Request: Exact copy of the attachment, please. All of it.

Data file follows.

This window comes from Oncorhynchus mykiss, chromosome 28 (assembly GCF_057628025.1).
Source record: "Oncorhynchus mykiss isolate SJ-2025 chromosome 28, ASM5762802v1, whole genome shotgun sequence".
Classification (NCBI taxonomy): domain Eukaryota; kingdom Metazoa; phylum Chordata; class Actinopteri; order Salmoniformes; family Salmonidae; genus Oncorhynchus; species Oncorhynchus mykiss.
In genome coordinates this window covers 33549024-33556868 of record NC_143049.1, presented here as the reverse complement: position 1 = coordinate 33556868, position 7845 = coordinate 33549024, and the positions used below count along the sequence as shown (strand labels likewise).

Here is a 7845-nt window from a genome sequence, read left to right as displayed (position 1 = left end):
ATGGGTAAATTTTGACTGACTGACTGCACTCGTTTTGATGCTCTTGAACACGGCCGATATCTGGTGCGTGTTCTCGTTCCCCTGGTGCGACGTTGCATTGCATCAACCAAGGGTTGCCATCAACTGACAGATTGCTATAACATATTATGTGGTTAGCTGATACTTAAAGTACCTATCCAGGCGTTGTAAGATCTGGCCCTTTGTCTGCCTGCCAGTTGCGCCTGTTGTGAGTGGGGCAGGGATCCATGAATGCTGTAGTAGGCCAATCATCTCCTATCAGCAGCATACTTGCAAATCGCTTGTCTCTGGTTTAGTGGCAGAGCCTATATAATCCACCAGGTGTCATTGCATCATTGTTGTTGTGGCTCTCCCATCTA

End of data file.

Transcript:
This window comes from Oncorhynchus mykiss, chromosome 28 (assembly GCF_057628025.1).
Source record: "Oncorhynchus mykiss isolate SJ-2025 chromosome 28, ASM5762802v1, whole genome shotgun sequence".
Classification (NCBI taxonomy): domain Eukaryota; kingdom Metazoa; phylum Chordata; class Actinopteri; order Salmoniformes; family Salmonidae; genus Oncorhynchus; species Oncorhynchus mykiss.
In genome coordinates this window covers 33549024-33556868 of record NC_143049.1, presented here as the reverse complement: position 1 = coordinate 33556868, position 7845 = coordinate 33549024, and the positions used below count along the sequence as shown (strand labels likewise).

Here is a 7845-nt window from a genome sequence, read left to right as displayed (position 1 = left end):
ATGGGTAAATTTTGACTGACTGACTGCACTCGTTTTGATGCTCTTGAACACGGCCGATATCTGGTGCGTGTTCTCGTTCCCCTGGTGCGACGTTGCATTGCATCAACCAAGGGTTGCCATCAACTGACAGATTGCTATAACATATTATGTGGTTAGCTGATACTTAAAGTACCTATCCAGGCGTTGTAAGATCTGGCCCTTTGTCTGCCTGCCAGTTGCGCCTGTTGTGAGTGGGGCAGGGATCCATGAATGCTGTAGTAGGCCAATCATCTCCTATCAGCAGCATACTTGCAAATCGCTTGTCTCTGGTTTAGTGGCAGAGCCTATATAATCCACCAGGTGTCATTGCATCATTGTTGTTGTGGCTCTCCCATCTA